Bulls are still suggesting that Chinese buyers will continue to invest in properties in Hong Kong for the next 10 or even 20 years. That is contingent on the continuous strong growth of the China’s economy for the next 10 to 20 years. If the economy slow significantly any time soon, that will not happen.
Bulls tend to see no reason why the China’s economy will not grow strongly for the next 10 or 20 years. That is very understandable of course, as human beings have short memories, and the recency effect guarantees that human beings can only remember the more recent events they lived through. And indeed, China has been growing strongly for 20 years or more, so we have a whole generation of people who only remembers a China that grows strongly.
However, I see no reason why a significant slowdown is impossible. China has been growing uninterruptedly for 20 years or so, and this simple fact should remind us that a slowdown is not at all inconceivable. The only questions are when that will happen and how significant the slowdown or recession will be.
Don’t Overestimate The Chinese Government Ability
My view on the Chinese economy is extremely cautious. I believe China is overly relying on fixed-asset investment. Sure, it sounds like a cliché because everyone says that, but it is true. This model is unsustainable, and the Chinese government knows that very well, that is why they have taken various measures to counter that. But despite the fact that the Chinese government has greater control over the economy than the United States or other free-market economies have, it is easy to overestimate the ability of the government in controlling the economy.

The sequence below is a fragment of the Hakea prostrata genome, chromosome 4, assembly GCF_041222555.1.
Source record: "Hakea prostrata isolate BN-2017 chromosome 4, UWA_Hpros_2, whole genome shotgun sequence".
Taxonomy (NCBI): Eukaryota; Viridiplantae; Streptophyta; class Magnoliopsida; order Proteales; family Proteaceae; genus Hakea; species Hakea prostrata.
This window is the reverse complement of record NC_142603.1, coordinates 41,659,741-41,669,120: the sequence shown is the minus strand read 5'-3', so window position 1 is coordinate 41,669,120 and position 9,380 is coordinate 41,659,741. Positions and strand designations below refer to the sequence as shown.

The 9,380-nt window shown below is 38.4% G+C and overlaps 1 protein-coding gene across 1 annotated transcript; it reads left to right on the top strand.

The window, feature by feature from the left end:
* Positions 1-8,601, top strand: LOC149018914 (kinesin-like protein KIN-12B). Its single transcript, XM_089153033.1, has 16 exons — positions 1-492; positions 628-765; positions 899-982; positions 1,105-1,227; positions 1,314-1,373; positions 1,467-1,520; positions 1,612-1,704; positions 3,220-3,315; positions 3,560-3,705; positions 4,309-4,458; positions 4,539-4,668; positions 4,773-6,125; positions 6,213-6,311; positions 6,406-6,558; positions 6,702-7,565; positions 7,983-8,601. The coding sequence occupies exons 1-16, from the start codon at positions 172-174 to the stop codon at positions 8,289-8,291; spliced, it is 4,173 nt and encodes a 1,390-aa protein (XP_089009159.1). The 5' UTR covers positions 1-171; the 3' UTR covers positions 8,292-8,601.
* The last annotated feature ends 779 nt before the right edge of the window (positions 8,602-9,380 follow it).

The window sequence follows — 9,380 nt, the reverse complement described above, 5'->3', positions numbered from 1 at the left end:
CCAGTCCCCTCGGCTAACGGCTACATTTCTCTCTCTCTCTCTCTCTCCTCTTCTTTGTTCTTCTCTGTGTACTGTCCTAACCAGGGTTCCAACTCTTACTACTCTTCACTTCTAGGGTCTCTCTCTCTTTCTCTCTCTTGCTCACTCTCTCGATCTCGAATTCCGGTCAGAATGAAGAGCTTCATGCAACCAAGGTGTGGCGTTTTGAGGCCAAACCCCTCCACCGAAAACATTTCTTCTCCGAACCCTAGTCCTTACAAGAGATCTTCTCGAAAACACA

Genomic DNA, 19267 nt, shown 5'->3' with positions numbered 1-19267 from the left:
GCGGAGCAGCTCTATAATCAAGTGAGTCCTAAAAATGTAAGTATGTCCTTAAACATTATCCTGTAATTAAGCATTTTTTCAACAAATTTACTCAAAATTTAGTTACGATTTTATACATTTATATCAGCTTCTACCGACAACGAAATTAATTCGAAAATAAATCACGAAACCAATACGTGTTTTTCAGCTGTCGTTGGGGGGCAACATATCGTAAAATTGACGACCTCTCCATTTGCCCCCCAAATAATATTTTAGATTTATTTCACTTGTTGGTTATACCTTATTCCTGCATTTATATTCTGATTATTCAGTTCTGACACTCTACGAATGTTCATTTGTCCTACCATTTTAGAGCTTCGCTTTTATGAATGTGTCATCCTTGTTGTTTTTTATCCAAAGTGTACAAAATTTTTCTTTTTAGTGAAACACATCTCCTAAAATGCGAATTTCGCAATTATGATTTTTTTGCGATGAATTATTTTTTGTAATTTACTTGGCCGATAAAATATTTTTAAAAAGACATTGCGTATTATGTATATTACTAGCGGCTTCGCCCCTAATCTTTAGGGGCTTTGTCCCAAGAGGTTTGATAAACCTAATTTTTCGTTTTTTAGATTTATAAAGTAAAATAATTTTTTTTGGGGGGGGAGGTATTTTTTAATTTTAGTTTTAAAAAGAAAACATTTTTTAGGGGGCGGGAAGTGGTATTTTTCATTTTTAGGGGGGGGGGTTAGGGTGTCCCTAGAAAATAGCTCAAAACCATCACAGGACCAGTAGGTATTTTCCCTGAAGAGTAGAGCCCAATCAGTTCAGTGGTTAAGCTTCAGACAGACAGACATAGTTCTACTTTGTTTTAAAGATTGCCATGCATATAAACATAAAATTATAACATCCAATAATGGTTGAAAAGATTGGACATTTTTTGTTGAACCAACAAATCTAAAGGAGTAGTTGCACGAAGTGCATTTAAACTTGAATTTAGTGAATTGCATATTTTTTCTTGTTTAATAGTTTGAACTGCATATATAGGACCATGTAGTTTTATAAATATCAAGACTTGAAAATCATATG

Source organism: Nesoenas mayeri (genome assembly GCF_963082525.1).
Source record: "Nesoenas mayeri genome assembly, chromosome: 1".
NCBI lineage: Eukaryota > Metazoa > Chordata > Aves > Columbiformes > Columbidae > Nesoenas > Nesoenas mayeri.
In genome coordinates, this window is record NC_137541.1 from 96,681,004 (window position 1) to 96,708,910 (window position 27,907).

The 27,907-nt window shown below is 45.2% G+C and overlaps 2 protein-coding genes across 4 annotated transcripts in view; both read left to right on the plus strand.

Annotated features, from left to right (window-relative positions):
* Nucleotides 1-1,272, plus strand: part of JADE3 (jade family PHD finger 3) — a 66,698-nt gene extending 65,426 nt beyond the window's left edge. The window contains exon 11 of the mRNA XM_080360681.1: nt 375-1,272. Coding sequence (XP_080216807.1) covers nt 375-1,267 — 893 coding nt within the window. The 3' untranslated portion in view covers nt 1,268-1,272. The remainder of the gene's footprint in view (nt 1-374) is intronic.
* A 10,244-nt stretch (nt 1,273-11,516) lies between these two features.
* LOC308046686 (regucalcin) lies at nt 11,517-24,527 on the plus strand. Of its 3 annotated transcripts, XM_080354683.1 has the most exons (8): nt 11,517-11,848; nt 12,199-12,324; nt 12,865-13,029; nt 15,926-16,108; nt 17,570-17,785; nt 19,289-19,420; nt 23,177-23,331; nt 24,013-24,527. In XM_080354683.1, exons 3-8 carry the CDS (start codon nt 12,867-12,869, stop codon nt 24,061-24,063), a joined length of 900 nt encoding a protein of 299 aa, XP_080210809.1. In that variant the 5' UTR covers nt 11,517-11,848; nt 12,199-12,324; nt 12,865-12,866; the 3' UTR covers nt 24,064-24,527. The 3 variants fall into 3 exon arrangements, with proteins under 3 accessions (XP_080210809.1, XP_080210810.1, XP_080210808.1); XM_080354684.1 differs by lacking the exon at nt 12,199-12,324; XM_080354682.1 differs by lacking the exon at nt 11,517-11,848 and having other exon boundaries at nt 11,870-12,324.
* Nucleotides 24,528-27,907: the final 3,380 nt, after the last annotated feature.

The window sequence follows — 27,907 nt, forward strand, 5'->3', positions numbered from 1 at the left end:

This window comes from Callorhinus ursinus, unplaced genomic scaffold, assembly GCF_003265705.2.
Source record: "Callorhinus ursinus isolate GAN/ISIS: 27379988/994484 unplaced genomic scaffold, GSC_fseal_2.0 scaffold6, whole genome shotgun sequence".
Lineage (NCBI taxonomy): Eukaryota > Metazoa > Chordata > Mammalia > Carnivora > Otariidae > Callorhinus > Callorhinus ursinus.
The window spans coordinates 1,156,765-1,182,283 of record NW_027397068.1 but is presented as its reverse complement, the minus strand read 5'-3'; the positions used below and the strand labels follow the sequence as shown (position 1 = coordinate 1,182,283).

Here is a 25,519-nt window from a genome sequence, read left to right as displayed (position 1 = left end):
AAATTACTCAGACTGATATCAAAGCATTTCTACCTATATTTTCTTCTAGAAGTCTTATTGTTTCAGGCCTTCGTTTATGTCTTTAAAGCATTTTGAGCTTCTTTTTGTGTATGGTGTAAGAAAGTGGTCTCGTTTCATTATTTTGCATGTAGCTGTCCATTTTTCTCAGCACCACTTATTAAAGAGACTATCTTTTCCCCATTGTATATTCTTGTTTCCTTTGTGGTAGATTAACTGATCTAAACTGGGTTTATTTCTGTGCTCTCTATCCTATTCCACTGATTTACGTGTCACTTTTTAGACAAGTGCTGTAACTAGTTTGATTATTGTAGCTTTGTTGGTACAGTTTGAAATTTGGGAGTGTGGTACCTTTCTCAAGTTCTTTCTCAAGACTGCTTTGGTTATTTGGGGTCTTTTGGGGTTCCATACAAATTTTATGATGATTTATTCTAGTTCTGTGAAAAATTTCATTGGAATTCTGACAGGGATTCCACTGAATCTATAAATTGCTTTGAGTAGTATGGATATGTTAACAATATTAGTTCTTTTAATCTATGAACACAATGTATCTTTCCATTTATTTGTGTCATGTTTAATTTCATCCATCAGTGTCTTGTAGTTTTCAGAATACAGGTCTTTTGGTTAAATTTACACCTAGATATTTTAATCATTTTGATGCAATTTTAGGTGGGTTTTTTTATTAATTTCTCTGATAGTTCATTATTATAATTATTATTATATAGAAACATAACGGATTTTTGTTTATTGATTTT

China today is not China 10 or 20 years ago. In the late 1990s, the Chinese banking sector was in a crisis much bigger than the one in the United States two years ago, yet Chinese banks were operating as usual because these banks back then were 100% state-owned, so as long as the government told the banks to lend, these banks will lend even though they may have some pretty awful capital ratios. Now, all biggest state-own banks are listed, and they are being tested every day on the stock markets in Shanghai and Hong Kong. Shareholders would dump the shares long before these banks reach the level of bad debts anywhere close to the crisis levels in late 1990s.